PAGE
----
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North Ronaldsay Sheep Conservation at Howar

The historical isolation and the hostile environment have ensured that there has been very little successful cross breeding in North Ronaldsay sheep.

A Genetic Treasure

North Ronaldsay sheep are one of the last surviving remnants of the native British Sheep. In other parts of Britain they were replaced by improved breeds from Europe. On North Ronaldsay they were, instead, excluded onto the foreshore, and the descendants of the survivors are able to exist on a diet of seaweed. At Howar we aim to protect these unique survivors, from the threat of environmental disaster, by keeping them on grass and supplementing their diet with seaweed collected from the shore every day. In this way we hope to avoid the loss of the genes that give them the ability to survive on seaweed.
As a result we have a collection of very friendly seaweed eating sheep who are happy to provide visitors with photo opportunities. They have even been willing, by special arrangement, to return to the foreshore, temporarily, and give demonstrations of seaweed eating, on the shore, for visiting film crews.


There are several suggestions of the route by which the ancestors of North Ronaldsay sheep arrived in the British Isles. The Vikings are often invoked, or the Celts, either through continental Europe or along the Atlantic seaboard. However recent advances in molecular archaeology indicate a much older route through Russia and Scandinavia.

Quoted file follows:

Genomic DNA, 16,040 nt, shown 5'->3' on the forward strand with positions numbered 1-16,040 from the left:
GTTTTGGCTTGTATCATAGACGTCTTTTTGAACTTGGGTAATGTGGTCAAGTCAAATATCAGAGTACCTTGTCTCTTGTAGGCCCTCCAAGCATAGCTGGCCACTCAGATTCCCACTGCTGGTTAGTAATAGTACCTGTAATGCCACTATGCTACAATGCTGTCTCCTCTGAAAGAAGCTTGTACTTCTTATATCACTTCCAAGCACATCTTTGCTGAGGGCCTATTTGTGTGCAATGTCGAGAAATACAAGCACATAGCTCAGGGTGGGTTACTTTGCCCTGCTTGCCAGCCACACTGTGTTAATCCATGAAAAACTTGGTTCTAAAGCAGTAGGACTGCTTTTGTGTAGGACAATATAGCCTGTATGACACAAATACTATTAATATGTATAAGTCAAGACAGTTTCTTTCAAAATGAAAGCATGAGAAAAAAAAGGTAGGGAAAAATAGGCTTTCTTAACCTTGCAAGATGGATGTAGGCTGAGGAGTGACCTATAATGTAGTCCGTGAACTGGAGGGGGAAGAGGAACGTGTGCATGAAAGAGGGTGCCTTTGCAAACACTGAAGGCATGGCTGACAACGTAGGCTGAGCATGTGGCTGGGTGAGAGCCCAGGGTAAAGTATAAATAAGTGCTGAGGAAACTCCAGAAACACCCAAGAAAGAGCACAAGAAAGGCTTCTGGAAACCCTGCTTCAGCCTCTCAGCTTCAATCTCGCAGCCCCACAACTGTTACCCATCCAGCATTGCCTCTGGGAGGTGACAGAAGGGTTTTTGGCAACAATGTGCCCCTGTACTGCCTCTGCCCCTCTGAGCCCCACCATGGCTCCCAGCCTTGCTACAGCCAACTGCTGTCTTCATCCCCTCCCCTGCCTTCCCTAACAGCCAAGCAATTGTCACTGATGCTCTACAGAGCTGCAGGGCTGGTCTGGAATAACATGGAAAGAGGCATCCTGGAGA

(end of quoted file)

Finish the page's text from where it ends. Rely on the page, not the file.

There is strong archaeological evidence that sheep were first domesticated, 10,000 years ago, in the Caspian region of present day Iran. Research in Finland compared changes in the DNA of Northern Short-tail sheep, presently found from Russia to Scandinavia and Northern Europe. The results imply a route, from the Caspian Sea, along the Volga river. The earliest remains of sheep of sheep found in Finland are dated at 5000 years ago. Although 5000 year old remains of sheep have been found in Orkney at the Scara Brae Neolithic settlement, no British sheep were included in the study. At Howar, we have obtained funding from the Rare Breeds Survival Trust to extend the DNA study to North Ronaldsay sheep. The results may be a link in a chain extending back to the first domestication of sheep 10,000 years ago.


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